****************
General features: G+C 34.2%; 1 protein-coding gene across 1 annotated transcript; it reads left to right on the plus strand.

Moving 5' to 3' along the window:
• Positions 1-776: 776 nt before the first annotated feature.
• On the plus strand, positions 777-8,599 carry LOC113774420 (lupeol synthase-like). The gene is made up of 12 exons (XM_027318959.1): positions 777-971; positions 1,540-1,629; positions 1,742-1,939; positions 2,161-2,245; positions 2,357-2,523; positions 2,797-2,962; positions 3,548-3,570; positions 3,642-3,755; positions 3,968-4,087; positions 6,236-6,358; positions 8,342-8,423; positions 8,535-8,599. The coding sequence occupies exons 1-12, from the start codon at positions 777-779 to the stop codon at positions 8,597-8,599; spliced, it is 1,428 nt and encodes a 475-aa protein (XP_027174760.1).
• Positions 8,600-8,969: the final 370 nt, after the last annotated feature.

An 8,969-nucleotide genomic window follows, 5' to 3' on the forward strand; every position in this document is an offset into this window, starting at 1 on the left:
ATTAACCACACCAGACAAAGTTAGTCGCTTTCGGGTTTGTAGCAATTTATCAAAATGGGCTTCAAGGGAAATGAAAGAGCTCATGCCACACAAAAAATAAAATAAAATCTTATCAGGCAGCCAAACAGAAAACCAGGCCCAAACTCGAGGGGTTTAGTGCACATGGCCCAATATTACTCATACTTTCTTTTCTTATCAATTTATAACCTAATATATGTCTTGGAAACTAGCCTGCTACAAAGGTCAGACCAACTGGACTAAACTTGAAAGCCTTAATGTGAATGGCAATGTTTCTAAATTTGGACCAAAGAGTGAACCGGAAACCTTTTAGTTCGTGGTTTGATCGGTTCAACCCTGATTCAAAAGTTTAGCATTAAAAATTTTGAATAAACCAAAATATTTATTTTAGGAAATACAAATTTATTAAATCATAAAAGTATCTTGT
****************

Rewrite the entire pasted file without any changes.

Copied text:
General features: G+C 34.2%; 1 protein-coding gene across 1 annotated transcript; it reads left to right on the plus strand.

Moving 5' to 3' along the window:
• Positions 1-776: 776 nt before the first annotated feature.
• On the plus strand, positions 777-8,599 carry LOC113774420 (lupeol synthase-like). The gene is made up of 12 exons (XM_027318959.1): positions 777-971; positions 1,540-1,629; positions 1,742-1,939; positions 2,161-2,245; positions 2,357-2,523; positions 2,797-2,962; positions 3,548-3,570; positions 3,642-3,755; positions 3,968-4,087; positions 6,236-6,358; positions 8,342-8,423; positions 8,535-8,599. The coding sequence occupies exons 1-12, from the start codon at positions 777-779 to the stop codon at positions 8,597-8,599; spliced, it is 1,428 nt and encodes a 475-aa protein (XP_027174760.1).
• Positions 8,600-8,969: the final 370 nt, after the last annotated feature.

An 8,969-nucleotide genomic window follows, 5' to 3' on the forward strand; every position in this document is an offset into this window, starting at 1 on the left:
ATTAACCACACCAGACAAAGTTAGTCGCTTTCGGGTTTGTAGCAATTTATCAAAATGGGCTTCAAGGGAAATGAAAGAGCTCATGCCACACAAAAAATAAAATAAAATCTTATCAGGCAGCCAAACAGAAAACCAGGCCCAAACTCGAGGGGTTTAGTGCACATGGCCCAATATTACTCATACTTTCTTTTCTTATCAATTTATAACCTAATATATGTCTTGGAAACTAGCCTGCTACAAAGGTCAGACCAACTGGACTAAACTTGAAAGCCTTAATGTGAATGGCAATGTTTCTAAATTTGGACCAAAGAGTGAACCGGAAACCTTTTAGTTCGTGGTTTGATCGGTTCAACCCTGATTCAAAAGTTTAGCATTAAAAATTTTGAATAAACCAAAATATTTATTTTAGGAAATACAAATTTATTAAATCATAAAAGTATCTTGT